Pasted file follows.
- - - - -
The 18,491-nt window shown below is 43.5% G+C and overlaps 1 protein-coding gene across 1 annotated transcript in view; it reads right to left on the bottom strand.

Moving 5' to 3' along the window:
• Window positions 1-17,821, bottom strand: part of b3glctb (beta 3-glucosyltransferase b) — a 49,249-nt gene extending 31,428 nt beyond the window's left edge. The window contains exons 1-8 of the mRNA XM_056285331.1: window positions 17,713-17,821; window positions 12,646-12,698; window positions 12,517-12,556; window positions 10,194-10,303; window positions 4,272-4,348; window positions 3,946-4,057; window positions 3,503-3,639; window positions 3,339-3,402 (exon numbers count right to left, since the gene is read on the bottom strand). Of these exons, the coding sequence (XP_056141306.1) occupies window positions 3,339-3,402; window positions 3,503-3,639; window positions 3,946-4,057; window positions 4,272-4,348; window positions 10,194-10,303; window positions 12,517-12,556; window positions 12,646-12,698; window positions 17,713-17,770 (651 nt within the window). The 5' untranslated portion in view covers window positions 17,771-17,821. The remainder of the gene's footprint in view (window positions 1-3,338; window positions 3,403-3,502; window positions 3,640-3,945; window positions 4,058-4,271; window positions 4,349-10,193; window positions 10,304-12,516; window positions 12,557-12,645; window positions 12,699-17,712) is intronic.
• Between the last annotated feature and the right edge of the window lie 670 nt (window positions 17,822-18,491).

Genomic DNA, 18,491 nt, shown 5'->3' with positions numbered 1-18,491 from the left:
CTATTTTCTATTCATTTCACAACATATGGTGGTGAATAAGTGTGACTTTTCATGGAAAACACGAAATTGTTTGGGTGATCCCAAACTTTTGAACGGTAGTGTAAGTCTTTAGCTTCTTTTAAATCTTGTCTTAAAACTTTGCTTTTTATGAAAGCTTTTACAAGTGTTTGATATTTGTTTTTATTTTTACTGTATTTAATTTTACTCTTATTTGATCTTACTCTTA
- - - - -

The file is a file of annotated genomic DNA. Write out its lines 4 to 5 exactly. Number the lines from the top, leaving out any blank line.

• Between the last annotated feature and the right edge of the window lie 670 nt (window positions 17,822-18,491).

Genomic DNA, 18,491 nt, shown 5'->3' with positions numbered 1-18,491 from the left: